While this Super Bowl of politics will have the American media’s attention today, that doesn’t mean that what’s occurring on the rest of the global macro scene ceases to exist. Here’s my top 6 list of real-time risk factors to consider within your daily risk management process:

 

1.       Chinese equities continued to get pounded overnight, trading down another -1.1% to -8.9% YTD

2.       Weakness in Asian currency and equity markets broadened (Australian and Indian stocks lost another -1.5% and -2.9%, respectively)

3.       Rusal (the world’s largest aluminum producer) came public in Hong Kong and closed down -11% (worst HK IPO since early December)

4.       The PIGS (Portugal, Ireland, Greece, and Spain) continue to see country level CDS blow out as equity markets weaken

5.       Global CDS (credit default swaps) for 54 countries in the macro model have now seen volumes ramp up almost +15% since October

6.       Hungary issued $2B in sovereign disaster debt; they denominated the debt in US Dollars and it was their largest debt raise in 5 years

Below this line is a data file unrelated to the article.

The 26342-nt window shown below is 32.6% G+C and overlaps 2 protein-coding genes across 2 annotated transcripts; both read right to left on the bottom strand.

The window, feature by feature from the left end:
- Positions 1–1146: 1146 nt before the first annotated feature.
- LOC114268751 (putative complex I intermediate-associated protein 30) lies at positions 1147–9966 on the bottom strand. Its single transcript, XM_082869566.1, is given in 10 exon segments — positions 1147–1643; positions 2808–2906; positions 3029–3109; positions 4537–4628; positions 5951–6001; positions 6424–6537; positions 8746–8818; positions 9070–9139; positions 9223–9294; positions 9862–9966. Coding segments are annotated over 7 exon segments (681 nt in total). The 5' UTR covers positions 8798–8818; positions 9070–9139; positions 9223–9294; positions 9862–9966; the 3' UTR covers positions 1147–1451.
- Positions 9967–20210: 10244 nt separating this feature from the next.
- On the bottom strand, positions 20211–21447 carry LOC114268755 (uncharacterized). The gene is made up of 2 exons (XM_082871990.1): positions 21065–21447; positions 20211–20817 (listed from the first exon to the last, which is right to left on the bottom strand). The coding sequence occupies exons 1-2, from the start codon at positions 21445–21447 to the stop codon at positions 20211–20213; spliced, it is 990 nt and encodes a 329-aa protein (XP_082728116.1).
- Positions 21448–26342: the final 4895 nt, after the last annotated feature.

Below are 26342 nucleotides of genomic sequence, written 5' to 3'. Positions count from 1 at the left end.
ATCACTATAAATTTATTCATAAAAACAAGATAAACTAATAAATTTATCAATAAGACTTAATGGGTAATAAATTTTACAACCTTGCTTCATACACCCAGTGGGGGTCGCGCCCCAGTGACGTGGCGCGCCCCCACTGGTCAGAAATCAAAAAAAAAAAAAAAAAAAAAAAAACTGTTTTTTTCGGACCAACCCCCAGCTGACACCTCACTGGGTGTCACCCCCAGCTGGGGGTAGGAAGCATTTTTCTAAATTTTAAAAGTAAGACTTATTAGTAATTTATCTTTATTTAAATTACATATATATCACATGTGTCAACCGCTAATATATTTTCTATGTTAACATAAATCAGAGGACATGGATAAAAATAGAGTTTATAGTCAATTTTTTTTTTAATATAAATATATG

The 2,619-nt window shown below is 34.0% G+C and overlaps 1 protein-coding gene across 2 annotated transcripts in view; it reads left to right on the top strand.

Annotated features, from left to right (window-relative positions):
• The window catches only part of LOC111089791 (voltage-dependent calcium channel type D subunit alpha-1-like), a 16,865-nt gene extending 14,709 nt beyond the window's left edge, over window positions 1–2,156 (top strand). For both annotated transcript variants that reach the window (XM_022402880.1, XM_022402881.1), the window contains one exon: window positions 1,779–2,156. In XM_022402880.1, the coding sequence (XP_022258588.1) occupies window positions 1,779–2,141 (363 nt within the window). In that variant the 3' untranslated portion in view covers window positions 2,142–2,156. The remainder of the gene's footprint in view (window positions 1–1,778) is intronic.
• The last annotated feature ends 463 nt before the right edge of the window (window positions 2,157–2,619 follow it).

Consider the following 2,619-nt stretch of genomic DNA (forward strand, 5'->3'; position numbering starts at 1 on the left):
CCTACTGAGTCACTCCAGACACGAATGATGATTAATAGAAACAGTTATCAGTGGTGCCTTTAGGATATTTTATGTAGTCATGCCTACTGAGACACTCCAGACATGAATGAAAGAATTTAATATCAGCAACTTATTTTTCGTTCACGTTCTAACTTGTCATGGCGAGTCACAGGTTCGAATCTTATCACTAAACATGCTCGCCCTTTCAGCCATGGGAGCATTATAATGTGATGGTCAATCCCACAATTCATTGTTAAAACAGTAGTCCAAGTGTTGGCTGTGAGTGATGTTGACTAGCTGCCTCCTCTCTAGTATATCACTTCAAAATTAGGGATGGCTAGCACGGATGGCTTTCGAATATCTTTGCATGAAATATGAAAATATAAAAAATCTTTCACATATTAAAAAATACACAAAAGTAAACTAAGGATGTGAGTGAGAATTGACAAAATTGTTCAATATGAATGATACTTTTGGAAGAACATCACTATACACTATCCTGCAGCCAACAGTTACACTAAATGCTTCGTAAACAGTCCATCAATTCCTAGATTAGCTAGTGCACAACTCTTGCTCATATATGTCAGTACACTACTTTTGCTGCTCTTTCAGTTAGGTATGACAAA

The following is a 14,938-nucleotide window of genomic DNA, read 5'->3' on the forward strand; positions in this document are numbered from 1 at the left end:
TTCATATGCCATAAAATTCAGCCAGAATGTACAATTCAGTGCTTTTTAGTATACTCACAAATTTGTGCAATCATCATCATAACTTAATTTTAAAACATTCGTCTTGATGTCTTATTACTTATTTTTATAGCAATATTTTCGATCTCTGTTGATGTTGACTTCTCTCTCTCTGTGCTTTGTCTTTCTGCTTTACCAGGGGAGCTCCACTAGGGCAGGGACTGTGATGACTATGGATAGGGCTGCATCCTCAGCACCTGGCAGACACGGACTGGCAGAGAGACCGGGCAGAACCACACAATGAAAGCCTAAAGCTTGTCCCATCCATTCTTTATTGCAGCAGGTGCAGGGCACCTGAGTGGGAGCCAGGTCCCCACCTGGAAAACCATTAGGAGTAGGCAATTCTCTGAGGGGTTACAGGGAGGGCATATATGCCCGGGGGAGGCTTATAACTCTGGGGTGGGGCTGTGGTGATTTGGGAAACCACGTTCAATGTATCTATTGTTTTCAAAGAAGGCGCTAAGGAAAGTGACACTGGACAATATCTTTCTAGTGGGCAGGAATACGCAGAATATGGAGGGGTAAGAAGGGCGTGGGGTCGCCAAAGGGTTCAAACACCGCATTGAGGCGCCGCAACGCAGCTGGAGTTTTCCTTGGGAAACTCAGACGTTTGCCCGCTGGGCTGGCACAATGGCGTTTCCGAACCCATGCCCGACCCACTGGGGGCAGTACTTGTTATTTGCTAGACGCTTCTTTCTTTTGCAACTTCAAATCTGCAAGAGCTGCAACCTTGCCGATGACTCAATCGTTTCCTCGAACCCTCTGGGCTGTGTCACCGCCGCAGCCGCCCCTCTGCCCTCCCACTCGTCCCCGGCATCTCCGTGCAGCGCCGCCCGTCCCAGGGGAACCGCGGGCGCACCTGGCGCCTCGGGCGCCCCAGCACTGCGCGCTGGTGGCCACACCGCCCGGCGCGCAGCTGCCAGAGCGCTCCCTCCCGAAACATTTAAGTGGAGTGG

I know, that’s a lot to be concerned about - and on Super Bowl Wednesday, who in Washington needs to be bothered by any of it. Plenty of these said leaders have been elected and paid to be willfully blind. That’s a critical skill-set required for job retention when living in The Bubble of US Politics.

 

The SP500 has broken my intermediate term TREND line of 1096. I have immediate term TRADE support at 1077. I have a zero percent allocation to anything Asia Equities and/or anything Commodities. I remain bullish on the US Dollar and have a +52% position in our Asset Allocation Model to cash.